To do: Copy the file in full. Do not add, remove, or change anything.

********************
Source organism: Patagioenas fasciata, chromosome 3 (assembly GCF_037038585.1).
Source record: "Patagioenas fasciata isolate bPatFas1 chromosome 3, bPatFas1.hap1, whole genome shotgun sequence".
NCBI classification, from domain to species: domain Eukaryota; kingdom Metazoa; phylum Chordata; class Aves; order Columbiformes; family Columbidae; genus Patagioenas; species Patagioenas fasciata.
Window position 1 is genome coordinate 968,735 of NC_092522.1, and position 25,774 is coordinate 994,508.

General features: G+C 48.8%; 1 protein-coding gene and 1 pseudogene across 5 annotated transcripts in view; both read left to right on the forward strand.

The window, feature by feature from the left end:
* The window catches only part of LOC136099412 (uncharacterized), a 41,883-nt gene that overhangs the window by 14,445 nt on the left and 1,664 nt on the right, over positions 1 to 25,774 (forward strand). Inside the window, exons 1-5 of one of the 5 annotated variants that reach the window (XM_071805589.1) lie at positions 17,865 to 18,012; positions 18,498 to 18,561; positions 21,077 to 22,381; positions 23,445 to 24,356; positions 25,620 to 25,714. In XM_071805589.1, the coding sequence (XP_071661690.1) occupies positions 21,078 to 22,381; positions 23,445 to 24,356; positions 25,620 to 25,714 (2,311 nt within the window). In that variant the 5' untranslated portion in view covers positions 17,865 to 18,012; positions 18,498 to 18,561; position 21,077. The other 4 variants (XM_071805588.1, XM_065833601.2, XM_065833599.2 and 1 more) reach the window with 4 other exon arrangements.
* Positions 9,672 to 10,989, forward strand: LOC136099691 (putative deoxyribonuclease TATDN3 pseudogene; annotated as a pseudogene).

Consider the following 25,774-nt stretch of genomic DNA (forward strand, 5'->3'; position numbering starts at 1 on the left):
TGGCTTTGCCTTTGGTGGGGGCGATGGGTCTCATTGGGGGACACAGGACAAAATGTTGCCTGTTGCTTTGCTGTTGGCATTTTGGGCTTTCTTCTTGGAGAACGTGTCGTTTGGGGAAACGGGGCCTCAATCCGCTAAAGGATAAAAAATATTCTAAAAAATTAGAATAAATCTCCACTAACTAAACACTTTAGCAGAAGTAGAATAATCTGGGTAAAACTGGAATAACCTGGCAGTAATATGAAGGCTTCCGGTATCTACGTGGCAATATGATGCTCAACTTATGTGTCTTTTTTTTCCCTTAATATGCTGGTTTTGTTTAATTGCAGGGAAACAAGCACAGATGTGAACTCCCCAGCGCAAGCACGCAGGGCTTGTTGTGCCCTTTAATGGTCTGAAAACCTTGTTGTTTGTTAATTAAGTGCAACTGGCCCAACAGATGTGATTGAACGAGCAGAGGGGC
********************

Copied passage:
Source organism: Patagioenas fasciata, chromosome 3 (assembly GCF_037038585.1).
Source record: "Patagioenas fasciata isolate bPatFas1 chromosome 3, bPatFas1.hap1, whole genome shotgun sequence".
NCBI classification, from domain to species: domain Eukaryota; kingdom Metazoa; phylum Chordata; class Aves; order Columbiformes; family Columbidae; genus Patagioenas; species Patagioenas fasciata.
Window position 1 is genome coordinate 968,735 of NC_092522.1, and position 25,774 is coordinate 994,508.

General features: G+C 48.8%; 1 protein-coding gene and 1 pseudogene across 5 annotated transcripts in view; both read left to right on the forward strand.

The window, feature by feature from the left end:
* The window catches only part of LOC136099412 (uncharacterized), a 41,883-nt gene that overhangs the window by 14,445 nt on the left and 1,664 nt on the right, over positions 1 to 25,774 (forward strand). Inside the window, exons 1-5 of one of the 5 annotated variants that reach the window (XM_071805589.1) lie at positions 17,865 to 18,012; positions 18,498 to 18,561; positions 21,077 to 22,381; positions 23,445 to 24,356; positions 25,620 to 25,714. In XM_071805589.1, the coding sequence (XP_071661690.1) occupies positions 21,078 to 22,381; positions 23,445 to 24,356; positions 25,620 to 25,714 (2,311 nt within the window). In that variant the 5' untranslated portion in view covers positions 17,865 to 18,012; positions 18,498 to 18,561; position 21,077. The other 4 variants (XM_071805588.1, XM_065833601.2, XM_065833599.2 and 1 more) reach the window with 4 other exon arrangements.
* Positions 9,672 to 10,989, forward strand: LOC136099691 (putative deoxyribonuclease TATDN3 pseudogene; annotated as a pseudogene).

Consider the following 25,774-nt stretch of genomic DNA (forward strand, 5'->3'; position numbering starts at 1 on the left):
TGGCTTTGCCTTTGGTGGGGGCGATGGGTCTCATTGGGGGACACAGGACAAAATGTTGCCTGTTGCTTTGCTGTTGGCATTTTGGGCTTTCTTCTTGGAGAACGTGTCGTTTGGGGAAACGGGGCCTCAATCCGCTAAAGGATAAAAAATATTCTAAAAAATTAGAATAAATCTCCACTAACTAAACACTTTAGCAGAAGTAGAATAATCTGGGTAAAACTGGAATAACCTGGCAGTAATATGAAGGCTTCCGGTATCTACGTGGCAATATGATGCTCAACTTATGTGTCTTTTTTTTCCCTTAATATGCTGGTTTTGTTTAATTGCAGGGAAACAAGCACAGATGTGAACTCCCCAGCGCAAGCACGCAGGGCTTGTTGTGCCCTTTAATGGTCTGAAAACCTTGTTGTTTGTTAATTAAGTGCAACTGGCCCAACAGATGTGATTGAACGAGCAGAGGGGC